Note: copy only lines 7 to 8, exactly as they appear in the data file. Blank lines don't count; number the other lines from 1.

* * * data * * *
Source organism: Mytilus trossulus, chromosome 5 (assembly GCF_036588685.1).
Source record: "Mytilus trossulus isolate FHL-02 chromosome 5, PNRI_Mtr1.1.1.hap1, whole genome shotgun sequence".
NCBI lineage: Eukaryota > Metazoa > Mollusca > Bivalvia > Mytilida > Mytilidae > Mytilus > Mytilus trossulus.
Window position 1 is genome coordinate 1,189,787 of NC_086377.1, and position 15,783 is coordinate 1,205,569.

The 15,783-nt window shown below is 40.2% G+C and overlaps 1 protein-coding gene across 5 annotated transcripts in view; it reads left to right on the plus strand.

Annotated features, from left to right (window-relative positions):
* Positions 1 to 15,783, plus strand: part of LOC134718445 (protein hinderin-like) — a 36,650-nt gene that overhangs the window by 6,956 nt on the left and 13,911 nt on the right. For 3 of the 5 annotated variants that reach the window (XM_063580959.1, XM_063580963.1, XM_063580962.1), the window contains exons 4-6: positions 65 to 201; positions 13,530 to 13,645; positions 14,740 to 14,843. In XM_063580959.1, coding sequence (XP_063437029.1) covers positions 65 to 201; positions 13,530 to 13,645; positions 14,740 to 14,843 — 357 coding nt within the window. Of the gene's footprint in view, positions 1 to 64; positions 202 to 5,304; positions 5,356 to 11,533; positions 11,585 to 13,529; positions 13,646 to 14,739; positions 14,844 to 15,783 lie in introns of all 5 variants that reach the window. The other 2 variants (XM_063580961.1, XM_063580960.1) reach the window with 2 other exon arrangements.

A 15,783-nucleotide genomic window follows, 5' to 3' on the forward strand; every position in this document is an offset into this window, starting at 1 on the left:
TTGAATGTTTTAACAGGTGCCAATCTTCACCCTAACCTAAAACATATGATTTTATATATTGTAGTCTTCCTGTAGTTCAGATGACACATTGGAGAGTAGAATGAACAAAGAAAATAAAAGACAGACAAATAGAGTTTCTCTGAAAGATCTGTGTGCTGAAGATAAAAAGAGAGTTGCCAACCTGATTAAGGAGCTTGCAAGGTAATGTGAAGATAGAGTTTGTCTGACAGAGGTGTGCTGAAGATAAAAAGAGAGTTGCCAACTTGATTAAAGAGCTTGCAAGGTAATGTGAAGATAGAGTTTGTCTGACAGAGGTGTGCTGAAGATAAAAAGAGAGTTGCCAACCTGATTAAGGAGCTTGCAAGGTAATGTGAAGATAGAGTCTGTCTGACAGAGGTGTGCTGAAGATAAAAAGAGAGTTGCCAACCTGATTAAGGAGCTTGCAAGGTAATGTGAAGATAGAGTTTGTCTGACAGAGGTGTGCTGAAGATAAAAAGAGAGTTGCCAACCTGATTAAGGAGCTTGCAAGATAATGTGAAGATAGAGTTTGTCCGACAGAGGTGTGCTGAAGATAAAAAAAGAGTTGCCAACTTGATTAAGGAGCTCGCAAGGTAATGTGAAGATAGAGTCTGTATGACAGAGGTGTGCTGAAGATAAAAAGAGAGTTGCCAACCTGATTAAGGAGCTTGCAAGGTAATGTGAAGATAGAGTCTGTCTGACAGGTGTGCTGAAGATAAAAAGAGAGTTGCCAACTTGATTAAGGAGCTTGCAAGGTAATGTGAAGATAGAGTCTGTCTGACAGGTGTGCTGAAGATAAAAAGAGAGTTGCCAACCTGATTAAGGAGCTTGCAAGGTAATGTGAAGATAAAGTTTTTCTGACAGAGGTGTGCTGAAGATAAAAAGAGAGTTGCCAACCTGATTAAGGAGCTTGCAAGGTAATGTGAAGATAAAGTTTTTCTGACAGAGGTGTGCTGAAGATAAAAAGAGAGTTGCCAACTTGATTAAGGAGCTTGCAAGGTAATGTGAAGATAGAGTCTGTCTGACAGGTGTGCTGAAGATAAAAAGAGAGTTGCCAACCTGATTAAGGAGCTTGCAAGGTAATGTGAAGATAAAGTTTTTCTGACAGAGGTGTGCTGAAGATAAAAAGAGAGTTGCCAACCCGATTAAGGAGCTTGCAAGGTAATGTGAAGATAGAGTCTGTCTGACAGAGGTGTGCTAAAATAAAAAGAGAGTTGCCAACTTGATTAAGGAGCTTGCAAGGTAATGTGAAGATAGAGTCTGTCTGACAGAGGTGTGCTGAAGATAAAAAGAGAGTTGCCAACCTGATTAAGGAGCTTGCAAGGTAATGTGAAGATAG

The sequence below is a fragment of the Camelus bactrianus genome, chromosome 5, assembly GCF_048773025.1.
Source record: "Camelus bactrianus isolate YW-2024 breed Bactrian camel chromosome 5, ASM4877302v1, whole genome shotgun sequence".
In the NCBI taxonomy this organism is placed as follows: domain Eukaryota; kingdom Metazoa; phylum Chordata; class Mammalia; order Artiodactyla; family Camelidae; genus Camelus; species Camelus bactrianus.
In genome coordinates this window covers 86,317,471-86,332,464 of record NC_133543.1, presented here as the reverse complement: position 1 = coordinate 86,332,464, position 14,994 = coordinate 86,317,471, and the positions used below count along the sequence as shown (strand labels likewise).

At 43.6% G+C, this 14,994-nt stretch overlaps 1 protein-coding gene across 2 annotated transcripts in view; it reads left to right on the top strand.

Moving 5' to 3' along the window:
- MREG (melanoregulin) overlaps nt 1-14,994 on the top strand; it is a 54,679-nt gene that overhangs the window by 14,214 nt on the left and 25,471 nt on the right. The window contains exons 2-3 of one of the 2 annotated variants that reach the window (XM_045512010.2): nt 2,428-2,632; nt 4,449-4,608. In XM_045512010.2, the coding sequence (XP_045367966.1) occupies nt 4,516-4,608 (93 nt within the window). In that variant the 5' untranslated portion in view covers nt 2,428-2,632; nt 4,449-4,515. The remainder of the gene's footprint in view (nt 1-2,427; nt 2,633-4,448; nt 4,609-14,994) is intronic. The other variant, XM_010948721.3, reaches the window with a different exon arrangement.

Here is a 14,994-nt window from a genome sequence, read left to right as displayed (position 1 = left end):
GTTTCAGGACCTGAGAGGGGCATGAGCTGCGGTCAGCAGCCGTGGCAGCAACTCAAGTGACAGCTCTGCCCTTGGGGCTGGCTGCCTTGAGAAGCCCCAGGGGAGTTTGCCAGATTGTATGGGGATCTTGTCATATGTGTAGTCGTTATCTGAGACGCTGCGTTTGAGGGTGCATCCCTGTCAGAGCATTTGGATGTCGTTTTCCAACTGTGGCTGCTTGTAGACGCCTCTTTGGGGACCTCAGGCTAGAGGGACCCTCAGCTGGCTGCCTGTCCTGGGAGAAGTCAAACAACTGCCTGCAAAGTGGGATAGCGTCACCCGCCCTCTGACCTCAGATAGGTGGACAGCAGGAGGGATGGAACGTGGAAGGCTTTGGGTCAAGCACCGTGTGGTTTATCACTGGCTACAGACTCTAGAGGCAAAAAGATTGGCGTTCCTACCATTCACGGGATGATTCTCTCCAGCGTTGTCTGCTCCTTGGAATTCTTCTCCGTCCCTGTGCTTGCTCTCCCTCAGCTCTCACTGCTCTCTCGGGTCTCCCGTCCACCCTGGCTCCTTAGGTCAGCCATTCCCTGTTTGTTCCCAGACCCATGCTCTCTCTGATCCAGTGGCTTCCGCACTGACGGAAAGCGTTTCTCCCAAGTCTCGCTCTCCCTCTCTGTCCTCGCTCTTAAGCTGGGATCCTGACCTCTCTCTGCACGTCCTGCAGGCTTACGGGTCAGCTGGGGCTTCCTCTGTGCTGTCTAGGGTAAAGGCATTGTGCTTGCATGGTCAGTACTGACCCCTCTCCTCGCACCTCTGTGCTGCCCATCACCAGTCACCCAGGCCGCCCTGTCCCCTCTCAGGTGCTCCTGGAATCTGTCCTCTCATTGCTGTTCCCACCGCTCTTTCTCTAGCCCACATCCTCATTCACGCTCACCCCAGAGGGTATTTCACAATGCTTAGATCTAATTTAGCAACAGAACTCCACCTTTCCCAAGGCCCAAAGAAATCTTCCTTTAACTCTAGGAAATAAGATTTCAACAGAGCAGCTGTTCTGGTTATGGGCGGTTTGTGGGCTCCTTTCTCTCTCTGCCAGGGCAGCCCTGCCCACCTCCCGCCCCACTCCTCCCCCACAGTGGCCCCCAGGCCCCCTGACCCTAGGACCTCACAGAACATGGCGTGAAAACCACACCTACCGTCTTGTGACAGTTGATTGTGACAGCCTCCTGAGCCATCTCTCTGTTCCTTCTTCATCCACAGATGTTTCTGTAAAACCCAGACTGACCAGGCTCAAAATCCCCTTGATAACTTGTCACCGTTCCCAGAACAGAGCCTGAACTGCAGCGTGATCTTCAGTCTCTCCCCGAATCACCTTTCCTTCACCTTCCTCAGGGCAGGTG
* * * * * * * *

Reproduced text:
* Positions 1 to 15,783, plus strand: part of LOC134718445 (protein hinderin-like) — a 36,650-nt gene that overhangs the window by 6,956 nt on the left and 13,911 nt on the right. For 3 of the 5 annotated variants that reach the window (XM_063580959.1, XM_063580963.1, XM_063580962.1), the window contains exons 4-6: positions 65 to 201; positions 13,530 to 13,645; positions 14,740 to 14,843. In XM_063580959.1, coding sequence (XP_063437029.1) covers positions 65 to 201; positions 13,530 to 13,645; positions 14,740 to 14,843 — 357 coding nt within the window. Of the gene's footprint in view, positions 1 to 64; positions 202 to 5,304; positions 5,356 to 11,533; positions 11,585 to 13,529; positions 13,646 to 14,739; positions 14,844 to 15,783 lie in introns of all 5 variants that reach the window. The other 2 variants (XM_063580961.1, XM_063580960.1) reach the window with 2 other exon arrangements.

A 15,783-nucleotide genomic window follows, 5' to 3' on the forward strand; every position in this document is an offset into this window, starting at 1 on the left: